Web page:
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Faneuil Hall Marketplace
4 South Market Building, Boston, Massachusetts 02109
Join Faneuil Hall on Fridays this September for the Masterpieces portion of our «Musicals and Masterpieces» movie series!
Every Friday we'll be screening a different fan favorite film from the 80s and 90s, carefully chosen by our summer staff, who both recently graduated from Emerson College's film program. Some are funny (Planes, Trains, and Automobiles), some are totally silly (Bill and Ted's Excellent Adventure), and some are underappreciated gems (Iron Giant). To us, they are all movies that make you want to curl up at the end of a long day, the kind of classic popcorn flicks you used to get at your local video store or that catch your eye while browsing Netflix, films that showcase the wondrous ability that storytelling has to alleviate any bad day.
We hope you enjoy them as much as we do!
9/1 — The Princess Bride
9/8 — Bill & Ted's Excellent Adventure
9/15 — Iron Giant
9/22 — Planes, Trains, & Automobiles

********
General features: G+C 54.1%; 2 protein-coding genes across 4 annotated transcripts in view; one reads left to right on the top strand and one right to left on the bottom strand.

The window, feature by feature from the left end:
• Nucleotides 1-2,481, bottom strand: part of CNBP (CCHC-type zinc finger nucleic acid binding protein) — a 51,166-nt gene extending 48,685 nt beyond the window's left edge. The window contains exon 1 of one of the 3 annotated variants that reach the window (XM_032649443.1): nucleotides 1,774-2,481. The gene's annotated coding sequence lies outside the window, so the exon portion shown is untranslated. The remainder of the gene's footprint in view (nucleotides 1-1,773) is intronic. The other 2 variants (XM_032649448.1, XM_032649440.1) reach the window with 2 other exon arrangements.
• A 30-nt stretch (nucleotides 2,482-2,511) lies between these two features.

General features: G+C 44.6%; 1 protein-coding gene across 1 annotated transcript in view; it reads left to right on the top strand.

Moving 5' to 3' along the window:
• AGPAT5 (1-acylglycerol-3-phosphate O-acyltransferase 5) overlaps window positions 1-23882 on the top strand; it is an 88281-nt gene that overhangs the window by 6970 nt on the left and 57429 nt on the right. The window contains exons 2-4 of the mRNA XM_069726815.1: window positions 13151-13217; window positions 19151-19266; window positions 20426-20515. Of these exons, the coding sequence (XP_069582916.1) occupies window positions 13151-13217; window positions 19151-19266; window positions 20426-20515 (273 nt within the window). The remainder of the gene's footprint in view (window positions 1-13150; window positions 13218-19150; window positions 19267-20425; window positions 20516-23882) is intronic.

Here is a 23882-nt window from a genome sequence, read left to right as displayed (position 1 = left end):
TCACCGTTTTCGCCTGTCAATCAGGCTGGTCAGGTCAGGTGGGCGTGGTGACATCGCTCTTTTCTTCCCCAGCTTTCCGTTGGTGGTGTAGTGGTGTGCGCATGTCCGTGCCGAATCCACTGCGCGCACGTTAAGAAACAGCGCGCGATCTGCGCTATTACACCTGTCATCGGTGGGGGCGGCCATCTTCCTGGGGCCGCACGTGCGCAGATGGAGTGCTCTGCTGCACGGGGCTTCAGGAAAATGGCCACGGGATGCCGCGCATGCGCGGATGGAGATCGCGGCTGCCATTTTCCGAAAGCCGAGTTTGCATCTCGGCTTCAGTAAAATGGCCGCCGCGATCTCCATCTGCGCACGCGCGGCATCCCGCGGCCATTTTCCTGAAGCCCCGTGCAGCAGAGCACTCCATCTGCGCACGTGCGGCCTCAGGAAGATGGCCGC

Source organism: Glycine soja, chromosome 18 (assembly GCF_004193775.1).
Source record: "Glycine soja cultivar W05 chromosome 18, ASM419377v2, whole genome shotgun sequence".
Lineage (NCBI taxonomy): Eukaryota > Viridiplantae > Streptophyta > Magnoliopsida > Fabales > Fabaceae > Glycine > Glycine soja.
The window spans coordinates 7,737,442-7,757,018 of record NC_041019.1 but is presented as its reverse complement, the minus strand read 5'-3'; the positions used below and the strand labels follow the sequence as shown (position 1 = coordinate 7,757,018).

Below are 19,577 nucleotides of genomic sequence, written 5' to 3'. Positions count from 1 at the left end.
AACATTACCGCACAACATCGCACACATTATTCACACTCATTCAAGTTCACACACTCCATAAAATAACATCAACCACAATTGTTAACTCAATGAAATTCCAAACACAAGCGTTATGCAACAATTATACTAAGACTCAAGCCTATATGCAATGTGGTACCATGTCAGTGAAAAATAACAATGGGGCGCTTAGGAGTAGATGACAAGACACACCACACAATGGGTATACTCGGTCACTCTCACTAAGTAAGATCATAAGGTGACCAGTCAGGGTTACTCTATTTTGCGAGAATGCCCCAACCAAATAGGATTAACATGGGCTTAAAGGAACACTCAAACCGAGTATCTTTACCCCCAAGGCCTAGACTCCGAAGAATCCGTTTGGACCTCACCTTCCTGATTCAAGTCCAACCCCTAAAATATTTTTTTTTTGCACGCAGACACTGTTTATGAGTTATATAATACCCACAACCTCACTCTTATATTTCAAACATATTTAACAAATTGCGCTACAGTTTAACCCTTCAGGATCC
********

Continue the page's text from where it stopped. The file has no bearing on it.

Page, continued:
9/29 — Beetlejuice
We kickstart the series with the fun and adventure of The Princess Bride. A little background from the critics, Devon and George:
Directed by Rob Reiner
Cary Elwes and Robin Wright star in this 1987 classic, adapted from William Goldman’s novel of the same name. The story finds a young woman, Buttercup (Wright) engaged to the obnoxious Prince Humperdinck in the Kingdom of Florin. In order to start a war, he kidnaps her and it’s up to her true love Westley (Elwes) to save her. The story is framed by a grandfather reading the story of “The Princess Bride” to his sick grandson. At first, he’s not interested, but soon he’s drawn into a story filled with inconceivable thrills, vile swamps, big-hearted giants, and plenty of sword fighting along the way. By the end, he doesn’t even mind the “kissy parts.”
Some movies just feel timeless, and Princess Bride captures the intangible joy of storytelling in such a concrete way. It’s like a celluloid version of your parents reading you a story before bed. Although the film didn't achieve its treasured status as an 80s classic until it came out on VHS, it also came during a time when Rob Reiner was hitting his stride as a filmmaker, successfully adapting Stephen King’s «Stand By Me» and «Misery» and making one of the quintessential romantic comedies, «When Harry Met Sally»… At this point, it seems Reiner had a certain mainstream mastery over several genres, and in the middle of this he blended together all the fantastical elements of Goldman’s novel to capture the elusive feeling that some might call, movie magic.